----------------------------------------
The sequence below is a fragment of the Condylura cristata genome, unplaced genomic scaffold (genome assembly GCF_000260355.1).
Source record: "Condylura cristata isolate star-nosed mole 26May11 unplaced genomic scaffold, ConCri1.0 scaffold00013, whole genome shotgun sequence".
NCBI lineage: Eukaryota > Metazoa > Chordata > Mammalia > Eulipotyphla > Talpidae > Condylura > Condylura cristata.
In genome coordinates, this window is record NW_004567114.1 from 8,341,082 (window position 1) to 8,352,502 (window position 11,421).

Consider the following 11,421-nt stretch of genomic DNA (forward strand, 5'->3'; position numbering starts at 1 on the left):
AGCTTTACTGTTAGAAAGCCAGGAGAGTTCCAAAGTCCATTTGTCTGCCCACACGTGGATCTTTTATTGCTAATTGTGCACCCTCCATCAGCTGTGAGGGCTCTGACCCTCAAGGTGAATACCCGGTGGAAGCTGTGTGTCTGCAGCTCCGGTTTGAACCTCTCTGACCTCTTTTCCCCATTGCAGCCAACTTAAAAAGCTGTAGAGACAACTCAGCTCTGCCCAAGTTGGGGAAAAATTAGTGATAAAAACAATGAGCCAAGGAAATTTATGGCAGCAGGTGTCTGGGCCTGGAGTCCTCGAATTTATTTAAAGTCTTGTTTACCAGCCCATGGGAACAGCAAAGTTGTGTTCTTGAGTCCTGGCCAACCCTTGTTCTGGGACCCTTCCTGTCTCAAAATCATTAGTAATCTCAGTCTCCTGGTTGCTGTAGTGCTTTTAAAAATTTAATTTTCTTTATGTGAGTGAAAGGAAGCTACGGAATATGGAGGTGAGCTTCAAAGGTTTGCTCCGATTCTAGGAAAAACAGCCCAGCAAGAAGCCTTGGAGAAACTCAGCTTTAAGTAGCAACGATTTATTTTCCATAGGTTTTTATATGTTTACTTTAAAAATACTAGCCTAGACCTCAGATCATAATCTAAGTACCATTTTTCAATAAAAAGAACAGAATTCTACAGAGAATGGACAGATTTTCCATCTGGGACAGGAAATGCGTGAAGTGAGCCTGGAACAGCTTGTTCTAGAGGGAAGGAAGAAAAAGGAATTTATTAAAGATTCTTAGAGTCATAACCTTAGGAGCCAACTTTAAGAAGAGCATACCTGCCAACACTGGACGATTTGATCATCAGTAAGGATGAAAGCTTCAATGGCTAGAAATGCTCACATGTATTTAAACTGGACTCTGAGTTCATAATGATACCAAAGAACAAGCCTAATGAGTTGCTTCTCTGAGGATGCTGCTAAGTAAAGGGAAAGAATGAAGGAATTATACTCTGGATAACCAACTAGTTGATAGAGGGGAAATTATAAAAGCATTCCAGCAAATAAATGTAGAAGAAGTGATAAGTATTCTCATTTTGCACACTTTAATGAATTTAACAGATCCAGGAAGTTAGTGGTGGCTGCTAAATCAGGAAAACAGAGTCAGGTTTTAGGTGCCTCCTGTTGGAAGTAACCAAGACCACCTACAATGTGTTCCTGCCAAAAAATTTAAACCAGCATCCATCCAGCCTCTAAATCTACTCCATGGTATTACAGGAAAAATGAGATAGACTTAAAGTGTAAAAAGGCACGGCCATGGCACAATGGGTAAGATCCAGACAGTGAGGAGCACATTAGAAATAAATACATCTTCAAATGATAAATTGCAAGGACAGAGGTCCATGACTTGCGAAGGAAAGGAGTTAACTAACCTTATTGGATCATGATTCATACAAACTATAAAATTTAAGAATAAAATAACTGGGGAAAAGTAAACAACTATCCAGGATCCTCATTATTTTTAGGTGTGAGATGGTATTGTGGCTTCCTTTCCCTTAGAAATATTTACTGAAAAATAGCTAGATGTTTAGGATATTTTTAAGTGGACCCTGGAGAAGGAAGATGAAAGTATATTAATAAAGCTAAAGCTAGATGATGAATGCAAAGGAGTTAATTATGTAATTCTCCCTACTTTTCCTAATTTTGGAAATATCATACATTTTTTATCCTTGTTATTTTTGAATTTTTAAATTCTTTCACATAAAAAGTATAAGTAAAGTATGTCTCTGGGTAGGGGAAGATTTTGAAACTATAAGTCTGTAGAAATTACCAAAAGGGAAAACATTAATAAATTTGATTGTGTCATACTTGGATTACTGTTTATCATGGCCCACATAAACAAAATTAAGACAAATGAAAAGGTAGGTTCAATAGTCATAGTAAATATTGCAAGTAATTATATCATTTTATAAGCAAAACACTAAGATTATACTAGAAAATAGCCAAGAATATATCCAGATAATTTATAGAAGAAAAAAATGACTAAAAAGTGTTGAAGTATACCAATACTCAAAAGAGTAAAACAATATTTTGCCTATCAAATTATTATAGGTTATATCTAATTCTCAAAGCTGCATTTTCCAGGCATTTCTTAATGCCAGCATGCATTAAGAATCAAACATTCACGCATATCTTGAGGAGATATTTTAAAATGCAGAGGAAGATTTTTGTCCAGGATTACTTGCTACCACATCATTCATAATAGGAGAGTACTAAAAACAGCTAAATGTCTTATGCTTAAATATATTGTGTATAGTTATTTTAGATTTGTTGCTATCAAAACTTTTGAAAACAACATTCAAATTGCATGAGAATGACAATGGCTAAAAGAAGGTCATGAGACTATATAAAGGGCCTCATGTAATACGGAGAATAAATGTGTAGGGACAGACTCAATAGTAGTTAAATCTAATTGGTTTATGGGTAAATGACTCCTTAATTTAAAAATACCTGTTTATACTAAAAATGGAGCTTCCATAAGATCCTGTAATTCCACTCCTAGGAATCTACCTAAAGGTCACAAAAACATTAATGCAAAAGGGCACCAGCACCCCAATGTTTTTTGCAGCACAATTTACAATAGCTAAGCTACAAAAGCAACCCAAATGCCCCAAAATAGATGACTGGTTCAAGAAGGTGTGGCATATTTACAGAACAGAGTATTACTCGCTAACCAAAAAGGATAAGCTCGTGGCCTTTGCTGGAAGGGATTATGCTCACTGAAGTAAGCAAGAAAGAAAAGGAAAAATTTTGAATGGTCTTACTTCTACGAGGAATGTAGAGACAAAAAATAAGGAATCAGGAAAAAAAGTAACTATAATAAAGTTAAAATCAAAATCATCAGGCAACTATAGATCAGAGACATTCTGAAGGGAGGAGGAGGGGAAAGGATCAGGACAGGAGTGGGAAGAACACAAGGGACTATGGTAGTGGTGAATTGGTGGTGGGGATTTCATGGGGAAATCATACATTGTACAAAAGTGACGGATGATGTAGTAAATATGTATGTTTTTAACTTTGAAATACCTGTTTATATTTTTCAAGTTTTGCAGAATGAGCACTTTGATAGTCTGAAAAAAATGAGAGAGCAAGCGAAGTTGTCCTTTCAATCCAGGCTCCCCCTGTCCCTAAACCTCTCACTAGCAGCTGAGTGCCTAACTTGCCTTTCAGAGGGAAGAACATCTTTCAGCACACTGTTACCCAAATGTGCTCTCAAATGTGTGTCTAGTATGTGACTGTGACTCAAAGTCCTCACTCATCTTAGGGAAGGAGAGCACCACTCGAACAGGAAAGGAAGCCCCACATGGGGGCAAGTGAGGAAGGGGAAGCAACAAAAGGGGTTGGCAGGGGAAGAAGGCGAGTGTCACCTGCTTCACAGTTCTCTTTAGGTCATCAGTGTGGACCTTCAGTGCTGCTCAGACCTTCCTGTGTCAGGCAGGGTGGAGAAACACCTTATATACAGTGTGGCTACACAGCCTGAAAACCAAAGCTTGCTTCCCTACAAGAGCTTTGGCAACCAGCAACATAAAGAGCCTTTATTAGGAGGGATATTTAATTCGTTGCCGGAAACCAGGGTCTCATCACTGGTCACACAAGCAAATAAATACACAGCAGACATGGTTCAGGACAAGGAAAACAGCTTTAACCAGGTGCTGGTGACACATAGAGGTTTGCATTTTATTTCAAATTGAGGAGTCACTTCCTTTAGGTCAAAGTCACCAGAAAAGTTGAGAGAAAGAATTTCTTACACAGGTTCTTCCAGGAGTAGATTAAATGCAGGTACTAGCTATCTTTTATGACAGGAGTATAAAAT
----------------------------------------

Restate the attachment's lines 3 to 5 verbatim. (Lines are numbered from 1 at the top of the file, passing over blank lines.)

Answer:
NCBI lineage: Eukaryota > Metazoa > Chordata > Mammalia > Eulipotyphla > Talpidae > Condylura > Condylura cristata.
In genome coordinates, this window is record NW_004567114.1 from 8,341,082 (window position 1) to 8,352,502 (window position 11,421).

Consider the following 11,421-nt stretch of genomic DNA (forward strand, 5'->3'; position numbering starts at 1 on the left):